Contrasting The First 18 Implementing Tribes on Jury Pool Selection
In order to exercise SDVCJ, a tribe must ensure that non-Indian defendants have the right to a trial by an impartial jury that is drawn from sources that—
1.1 “reflect a fair cross section of the community”; and
1.2 “do not systematically exclude any distinctive group in the community, including non- Indians.”
Some tribes included non-Indians in their jury pools prior to the passage of VAWA 2013. For the other tribes, implementation of VAWA 2013 required them to change their tribal codes and procedures to include non-Indians in their jury pools for SDVCJ trials.
In redesigning jury pools, there are two major points on which tribes differ. First, tribes differ on when they choose to include non-Indians in their jury pools. Some tribes chose to include non-Indians in their jury pool for all cases, while others created a bifurcated system. The tribes using bifurcated systems include non-Indians, or certain larger populations of non-Indians, only for SDVCJ cases. Second, tribes differ in how they determine what constitutes their “community” and which categories of non-Indians they include as eligible jurors.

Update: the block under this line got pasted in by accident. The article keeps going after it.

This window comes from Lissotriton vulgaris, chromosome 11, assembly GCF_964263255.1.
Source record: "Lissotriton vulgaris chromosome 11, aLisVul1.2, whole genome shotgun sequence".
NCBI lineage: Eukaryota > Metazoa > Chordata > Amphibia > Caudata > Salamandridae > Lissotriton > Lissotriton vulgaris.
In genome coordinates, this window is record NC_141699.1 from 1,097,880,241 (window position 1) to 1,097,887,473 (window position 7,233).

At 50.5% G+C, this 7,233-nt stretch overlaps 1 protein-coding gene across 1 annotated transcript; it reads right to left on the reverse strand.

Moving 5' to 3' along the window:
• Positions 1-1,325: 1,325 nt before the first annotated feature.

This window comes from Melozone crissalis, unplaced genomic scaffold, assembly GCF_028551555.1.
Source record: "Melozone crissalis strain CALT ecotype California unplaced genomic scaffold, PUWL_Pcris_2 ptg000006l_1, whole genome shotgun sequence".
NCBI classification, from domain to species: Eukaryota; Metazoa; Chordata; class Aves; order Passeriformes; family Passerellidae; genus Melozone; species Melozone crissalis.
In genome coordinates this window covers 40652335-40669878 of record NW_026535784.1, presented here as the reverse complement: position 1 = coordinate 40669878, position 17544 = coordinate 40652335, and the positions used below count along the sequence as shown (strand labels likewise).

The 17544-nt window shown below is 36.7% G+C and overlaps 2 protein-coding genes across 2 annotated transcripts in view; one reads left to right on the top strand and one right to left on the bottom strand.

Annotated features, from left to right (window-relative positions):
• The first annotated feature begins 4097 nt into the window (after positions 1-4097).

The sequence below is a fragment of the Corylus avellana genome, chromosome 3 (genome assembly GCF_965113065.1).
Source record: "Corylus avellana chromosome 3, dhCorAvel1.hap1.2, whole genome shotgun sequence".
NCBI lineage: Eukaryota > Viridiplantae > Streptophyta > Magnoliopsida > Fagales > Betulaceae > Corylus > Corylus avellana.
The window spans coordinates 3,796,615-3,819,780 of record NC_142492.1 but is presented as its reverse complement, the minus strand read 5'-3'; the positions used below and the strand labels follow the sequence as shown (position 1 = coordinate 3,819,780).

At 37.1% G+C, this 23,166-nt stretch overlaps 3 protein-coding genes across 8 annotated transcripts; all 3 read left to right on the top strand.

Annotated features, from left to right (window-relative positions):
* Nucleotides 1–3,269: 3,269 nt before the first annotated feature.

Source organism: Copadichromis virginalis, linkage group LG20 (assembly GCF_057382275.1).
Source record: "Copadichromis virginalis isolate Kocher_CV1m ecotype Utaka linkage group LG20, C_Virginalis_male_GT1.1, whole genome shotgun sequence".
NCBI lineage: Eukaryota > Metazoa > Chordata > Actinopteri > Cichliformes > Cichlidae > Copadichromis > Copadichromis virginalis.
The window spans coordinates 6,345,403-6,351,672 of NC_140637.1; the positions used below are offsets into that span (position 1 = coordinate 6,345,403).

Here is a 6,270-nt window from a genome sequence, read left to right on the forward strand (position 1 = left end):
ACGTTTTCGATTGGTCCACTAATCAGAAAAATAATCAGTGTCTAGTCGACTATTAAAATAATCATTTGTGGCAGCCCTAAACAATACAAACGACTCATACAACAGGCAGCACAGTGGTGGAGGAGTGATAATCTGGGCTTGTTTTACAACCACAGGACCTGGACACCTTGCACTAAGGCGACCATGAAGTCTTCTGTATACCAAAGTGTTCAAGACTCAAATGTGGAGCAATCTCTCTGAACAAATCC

For some tribes, including non-Indians for the first time presented a logistical challenge, since a list of non-Indian tribal residents may be difficult to obtain. The Fort Peck Tribes were able to obtain a list through the 15th Judicial District of Montana, which luckily comprises 98 percent of the Reservation. However, for some tribes, including non-Indian employees or tribal housing residents was the more efficient course of action given the availability of that information. Including non-Indian employees often required tribes to rewrite provisions of their corporation’s employee handbooks or revisit tribal employee leave policies.
Tribes who are thinking about implementing SDVCJ have routinely asked how they can ensure non-Indians comply with a jury summons given their limited authority over non-Indians. A number of best practices have been shared with the tribes by the National Center for State Courts. In practice, this has not been a problem. Tribes who have called a SDVCJ jury have anecdotally reported that non-Indians report for jury duty at higher rates than Indians. In one recent jury trial at Fort Peck, the entire jury was composed of non-Indians.
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For more details, see pp. 67-68 of the Five Year Report.